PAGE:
by Bill Straub
Scripps Howard News Service
March 10, 2005
Speaking in Columbus, Ohio, where he toured the Battelle Memorial Institute, Bush said the United States must open up "new areas to environmentally responsible exploration" to meet domestic energy needs. Topping the target list is ANWR, which the Interior Department estimates could provide 10 billion barrels of oil.
"You see, developing a small section of ANWR would not only create thousands of new jobs, but it would eventually reduce our dependence on foreign oil by up to a million barrels of oil a day - and that's important," Bush said. "Congress needs to look at the science and look at the facts and send me a bill that includes exploration in ANWR for the sake of our country."
Bush has sought congressional approval of an energy policy since the earliest days of his administration in 2001. Assigned by the president to develop a plan, Vice President Dick Cheney stepped forward with a lengthy proposal that included ANWR exploration. But that initiative was derailed amid claims that Cheney developed the package in conjunction with business interests without eliciting input from environmentalists.
"The Bush-Cheney energy plan is not the solution to rising energy costs or the answer to our dangerous dependence on foreign oil," said Sen. John Kerry of Massachusetts, the unsuccessful Democratic presidential candidate. "Instead, their energy policy is the place where cozy business connections, secret trade deals and industry campaign contributions come together to keep us dependent on foreign oil and keep consumers paying through the nose at the pump."
The president has been unable to generate the votes necessary in the Senate. But with Republicans making gains in the 2004 election - and the prospect of escalating prices at the pump - he is preparing to make another run at it. Senate Republicans are looking to insert the proposal into the budget bill, a maneuver that would bar Democrats from staging a filibuster.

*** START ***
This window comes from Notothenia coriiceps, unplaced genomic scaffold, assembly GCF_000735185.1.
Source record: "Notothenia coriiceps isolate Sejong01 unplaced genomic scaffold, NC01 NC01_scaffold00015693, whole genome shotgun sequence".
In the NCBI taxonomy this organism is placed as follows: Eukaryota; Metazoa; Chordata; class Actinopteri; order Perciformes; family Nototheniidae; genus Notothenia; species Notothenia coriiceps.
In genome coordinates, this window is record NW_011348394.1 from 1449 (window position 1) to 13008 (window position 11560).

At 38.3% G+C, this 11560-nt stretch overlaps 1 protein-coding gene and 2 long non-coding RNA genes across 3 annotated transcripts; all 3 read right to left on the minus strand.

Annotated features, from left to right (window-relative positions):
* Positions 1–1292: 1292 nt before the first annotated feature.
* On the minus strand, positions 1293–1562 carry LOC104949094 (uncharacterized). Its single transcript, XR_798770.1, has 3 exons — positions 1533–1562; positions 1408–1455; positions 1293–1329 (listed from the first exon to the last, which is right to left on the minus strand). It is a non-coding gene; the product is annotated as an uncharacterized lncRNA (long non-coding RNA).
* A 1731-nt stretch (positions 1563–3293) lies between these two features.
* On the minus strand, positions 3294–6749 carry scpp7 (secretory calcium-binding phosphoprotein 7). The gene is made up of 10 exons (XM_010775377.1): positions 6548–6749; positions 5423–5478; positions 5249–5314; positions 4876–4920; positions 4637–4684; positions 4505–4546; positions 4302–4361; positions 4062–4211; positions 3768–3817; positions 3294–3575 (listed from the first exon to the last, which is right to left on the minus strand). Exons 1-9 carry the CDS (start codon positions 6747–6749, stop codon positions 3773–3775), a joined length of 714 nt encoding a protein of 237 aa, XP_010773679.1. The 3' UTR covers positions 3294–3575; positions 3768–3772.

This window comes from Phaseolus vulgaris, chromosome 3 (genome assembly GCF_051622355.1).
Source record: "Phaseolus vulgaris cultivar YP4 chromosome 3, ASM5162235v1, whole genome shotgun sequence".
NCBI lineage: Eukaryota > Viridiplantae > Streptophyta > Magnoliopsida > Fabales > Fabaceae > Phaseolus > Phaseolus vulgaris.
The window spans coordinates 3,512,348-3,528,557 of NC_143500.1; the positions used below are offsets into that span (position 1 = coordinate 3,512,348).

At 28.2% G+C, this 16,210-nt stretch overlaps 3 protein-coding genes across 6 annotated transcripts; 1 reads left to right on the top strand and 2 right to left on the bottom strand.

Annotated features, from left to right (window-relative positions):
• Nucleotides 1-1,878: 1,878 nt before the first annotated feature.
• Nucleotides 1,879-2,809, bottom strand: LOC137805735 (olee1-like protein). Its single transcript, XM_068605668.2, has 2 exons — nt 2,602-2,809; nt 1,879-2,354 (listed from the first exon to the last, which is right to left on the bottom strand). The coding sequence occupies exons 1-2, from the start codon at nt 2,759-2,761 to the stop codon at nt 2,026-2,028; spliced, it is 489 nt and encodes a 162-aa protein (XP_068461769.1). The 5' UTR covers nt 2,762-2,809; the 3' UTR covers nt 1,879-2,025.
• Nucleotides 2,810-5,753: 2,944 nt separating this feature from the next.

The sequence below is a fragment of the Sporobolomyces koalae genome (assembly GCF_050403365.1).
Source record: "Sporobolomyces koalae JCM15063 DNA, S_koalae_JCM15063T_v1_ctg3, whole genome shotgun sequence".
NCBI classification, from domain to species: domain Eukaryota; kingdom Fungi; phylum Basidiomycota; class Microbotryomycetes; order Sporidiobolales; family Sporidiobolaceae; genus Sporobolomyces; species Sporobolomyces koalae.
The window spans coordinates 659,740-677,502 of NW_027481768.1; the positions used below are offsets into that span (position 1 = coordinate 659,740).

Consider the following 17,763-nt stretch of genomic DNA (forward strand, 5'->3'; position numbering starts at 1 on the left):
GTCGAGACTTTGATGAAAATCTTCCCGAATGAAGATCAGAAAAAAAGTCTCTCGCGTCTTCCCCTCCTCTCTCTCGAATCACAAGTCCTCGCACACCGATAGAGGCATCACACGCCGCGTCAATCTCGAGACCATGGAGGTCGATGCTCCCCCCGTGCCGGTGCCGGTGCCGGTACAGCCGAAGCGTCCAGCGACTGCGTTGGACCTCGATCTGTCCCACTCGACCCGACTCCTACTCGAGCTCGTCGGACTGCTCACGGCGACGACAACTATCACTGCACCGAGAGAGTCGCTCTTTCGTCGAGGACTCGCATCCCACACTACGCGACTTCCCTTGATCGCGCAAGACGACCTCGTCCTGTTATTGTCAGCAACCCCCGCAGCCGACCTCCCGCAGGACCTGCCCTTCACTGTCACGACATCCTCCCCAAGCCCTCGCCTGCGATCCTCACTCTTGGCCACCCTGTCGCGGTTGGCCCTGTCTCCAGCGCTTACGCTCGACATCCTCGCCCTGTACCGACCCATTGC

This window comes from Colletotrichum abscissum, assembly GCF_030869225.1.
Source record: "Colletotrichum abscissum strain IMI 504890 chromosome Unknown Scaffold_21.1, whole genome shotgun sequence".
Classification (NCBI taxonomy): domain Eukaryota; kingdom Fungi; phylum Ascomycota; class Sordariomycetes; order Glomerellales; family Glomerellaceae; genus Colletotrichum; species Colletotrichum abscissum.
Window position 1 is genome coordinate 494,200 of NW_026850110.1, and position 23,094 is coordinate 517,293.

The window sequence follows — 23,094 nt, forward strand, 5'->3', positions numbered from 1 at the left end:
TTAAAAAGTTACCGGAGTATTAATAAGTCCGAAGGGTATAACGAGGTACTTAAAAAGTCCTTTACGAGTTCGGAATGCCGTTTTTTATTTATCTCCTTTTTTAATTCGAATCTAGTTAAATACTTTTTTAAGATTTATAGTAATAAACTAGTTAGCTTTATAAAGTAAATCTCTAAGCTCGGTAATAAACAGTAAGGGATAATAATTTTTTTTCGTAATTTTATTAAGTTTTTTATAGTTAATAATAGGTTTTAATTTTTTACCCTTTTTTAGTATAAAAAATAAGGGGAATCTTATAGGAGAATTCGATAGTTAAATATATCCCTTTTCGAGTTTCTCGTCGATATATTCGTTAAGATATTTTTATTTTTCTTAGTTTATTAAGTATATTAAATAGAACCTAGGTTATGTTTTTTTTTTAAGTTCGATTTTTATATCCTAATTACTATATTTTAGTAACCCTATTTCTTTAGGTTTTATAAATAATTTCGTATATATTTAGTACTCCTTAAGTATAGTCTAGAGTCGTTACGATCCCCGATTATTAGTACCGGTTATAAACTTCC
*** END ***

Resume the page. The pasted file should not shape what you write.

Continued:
The area in question, Bush said, involves 2,000 acres - about the size of the Columbus airport.
"By applying the most innovative environmental practices, we can carry out the project with almost no impact on land or local wildlife," he said.
Still, the fight to develop ANWR faces stiff opposition. Carl Pope, executive director of the Sierra Club, said drilling in the region would ruin one of America's last unspoiled wild places for only a few months' worth of oil.
"Drilling there would not put a dent in our dependence on foreign oil, would do nothing to strengthen our national security and would not save consumers a dime at the pump," Pope said. "But the harm to wildlife and this spectacular wilderness would be permanent and irreparable."
If drilling is approved, Pope said, it will have no impact on current gasoline prices because the oil found in the slope will not be available for a decade.
But Bush said it's possible to enhance the economy while simultaneously improving the environment.
"Too many people in Washington and around our country seem to think we have to pick between energy production and environmental protection, between environmental protection and growing our economy," he said. "I think that's a false choice."